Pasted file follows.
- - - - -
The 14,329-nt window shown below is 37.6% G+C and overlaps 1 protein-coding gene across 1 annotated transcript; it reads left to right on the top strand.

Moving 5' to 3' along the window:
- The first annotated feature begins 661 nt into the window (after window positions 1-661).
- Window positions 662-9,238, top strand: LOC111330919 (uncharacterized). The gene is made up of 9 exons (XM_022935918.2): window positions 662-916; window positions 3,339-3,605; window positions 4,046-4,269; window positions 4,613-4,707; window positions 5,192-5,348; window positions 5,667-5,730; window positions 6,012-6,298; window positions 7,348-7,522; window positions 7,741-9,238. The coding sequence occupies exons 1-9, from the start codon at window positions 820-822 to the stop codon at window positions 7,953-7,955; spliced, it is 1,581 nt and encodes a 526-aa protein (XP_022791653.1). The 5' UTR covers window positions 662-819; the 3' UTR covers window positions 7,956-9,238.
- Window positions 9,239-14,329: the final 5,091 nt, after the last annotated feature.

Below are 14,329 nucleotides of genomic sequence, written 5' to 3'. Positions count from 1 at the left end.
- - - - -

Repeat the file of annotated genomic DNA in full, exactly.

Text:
The 14,329-nt window shown below is 37.6% G+C and overlaps 1 protein-coding gene across 1 annotated transcript; it reads left to right on the top strand.

Moving 5' to 3' along the window:
- The first annotated feature begins 661 nt into the window (after window positions 1-661).
- Window positions 662-9,238, top strand: LOC111330919 (uncharacterized). The gene is made up of 9 exons (XM_022935918.2): window positions 662-916; window positions 3,339-3,605; window positions 4,046-4,269; window positions 4,613-4,707; window positions 5,192-5,348; window positions 5,667-5,730; window positions 6,012-6,298; window positions 7,348-7,522; window positions 7,741-9,238. The coding sequence occupies exons 1-9, from the start codon at window positions 820-822 to the stop codon at window positions 7,953-7,955; spliced, it is 1,581 nt and encodes a 526-aa protein (XP_022791653.1). The 5' UTR covers window positions 662-819; the 3' UTR covers window positions 7,956-9,238.
- Window positions 9,239-14,329: the final 5,091 nt, after the last annotated feature.

Below are 14,329 nucleotides of genomic sequence, written 5' to 3'. Positions count from 1 at the left end.